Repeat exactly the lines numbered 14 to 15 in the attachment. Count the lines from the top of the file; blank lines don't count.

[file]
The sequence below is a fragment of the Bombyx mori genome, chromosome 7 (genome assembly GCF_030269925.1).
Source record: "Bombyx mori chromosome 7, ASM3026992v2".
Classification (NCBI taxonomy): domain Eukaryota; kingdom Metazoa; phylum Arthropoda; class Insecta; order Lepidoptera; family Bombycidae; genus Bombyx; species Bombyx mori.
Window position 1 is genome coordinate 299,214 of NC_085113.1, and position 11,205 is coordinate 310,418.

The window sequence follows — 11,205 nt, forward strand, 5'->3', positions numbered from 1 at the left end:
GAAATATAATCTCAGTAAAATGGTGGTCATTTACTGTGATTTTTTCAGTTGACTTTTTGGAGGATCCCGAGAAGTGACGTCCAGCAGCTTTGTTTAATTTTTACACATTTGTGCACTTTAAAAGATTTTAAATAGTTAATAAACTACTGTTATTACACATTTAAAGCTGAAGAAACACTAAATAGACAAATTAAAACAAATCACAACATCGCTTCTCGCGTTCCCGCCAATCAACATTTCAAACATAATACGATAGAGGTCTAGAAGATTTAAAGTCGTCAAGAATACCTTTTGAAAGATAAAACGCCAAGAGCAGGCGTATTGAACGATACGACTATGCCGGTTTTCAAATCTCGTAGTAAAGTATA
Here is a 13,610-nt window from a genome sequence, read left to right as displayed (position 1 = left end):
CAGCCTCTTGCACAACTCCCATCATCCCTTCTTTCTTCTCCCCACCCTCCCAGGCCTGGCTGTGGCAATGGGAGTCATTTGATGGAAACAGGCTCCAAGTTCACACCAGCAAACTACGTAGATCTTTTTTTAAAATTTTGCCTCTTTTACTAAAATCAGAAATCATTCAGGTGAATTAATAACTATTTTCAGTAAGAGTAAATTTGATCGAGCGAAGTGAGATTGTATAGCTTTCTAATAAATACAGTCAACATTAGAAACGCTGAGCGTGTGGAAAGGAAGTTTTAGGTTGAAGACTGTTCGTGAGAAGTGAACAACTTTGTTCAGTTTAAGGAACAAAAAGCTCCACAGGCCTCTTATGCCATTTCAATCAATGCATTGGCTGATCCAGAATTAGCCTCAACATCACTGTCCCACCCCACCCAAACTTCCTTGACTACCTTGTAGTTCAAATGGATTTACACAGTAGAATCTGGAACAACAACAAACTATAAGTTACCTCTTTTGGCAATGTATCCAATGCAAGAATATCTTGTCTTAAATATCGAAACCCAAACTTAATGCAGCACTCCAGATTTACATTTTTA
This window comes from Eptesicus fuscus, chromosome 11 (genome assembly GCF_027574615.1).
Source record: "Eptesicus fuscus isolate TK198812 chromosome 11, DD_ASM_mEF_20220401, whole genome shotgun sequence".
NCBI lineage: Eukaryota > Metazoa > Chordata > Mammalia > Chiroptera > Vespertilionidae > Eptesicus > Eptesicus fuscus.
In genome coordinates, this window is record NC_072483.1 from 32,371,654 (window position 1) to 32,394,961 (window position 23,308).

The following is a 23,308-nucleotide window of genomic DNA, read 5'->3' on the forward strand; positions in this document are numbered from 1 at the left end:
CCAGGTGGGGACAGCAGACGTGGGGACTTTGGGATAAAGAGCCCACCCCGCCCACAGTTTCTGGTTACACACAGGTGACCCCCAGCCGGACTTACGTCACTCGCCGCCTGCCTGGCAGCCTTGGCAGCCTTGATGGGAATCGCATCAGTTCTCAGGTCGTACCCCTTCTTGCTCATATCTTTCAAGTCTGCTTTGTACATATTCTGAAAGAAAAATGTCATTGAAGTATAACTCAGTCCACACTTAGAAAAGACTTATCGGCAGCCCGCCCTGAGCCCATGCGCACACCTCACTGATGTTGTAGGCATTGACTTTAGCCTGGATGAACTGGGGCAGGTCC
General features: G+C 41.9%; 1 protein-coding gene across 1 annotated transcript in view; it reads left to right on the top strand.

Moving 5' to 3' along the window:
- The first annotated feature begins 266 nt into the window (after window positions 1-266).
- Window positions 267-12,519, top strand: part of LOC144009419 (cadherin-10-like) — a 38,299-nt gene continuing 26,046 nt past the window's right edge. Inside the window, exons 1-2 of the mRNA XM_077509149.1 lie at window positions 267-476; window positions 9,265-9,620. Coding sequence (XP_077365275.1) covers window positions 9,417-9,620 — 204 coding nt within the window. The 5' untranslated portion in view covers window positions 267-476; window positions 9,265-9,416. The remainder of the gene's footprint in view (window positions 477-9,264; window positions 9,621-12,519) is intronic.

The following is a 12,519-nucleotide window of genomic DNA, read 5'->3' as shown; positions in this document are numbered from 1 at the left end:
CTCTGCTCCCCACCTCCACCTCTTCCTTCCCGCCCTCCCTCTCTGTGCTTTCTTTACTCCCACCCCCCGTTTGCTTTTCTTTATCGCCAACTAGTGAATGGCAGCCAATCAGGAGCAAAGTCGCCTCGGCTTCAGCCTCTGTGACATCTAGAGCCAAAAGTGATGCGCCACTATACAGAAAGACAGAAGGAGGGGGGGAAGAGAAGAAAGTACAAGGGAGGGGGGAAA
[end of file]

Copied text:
CCAGGTGGGGACAGCAGACGTGGGGACTTTGGGATAAAGAGCCCACCCCGCCCACAGTTTCTGGTTACACACAGGTGACCCCCAGCCGGACTTACGTCACTCGCCGCCTGCCTGGCAGCCTTGGCAGCCTTGATGGGAATCGCATCAGTTCTCAGGTCGTACCCCTTCTTGCTCATATCTTTCAAGTCTGCTTTGTACATATTCTGAAAGAAAAATGTCATTGAAGTATAACTCAGTCCACACTTAGAAAAGACTTATCGGCAGCCCGCCCTGAGCCCATGCGCACACCTCACTGATGTTGTAGGCATTGACTTTAGCCTGGATGAACTGGGGCAGGTCC
General features: G+C 41.9%; 1 protein-coding gene across 1 annotated transcript in view; it reads left to right on the top strand.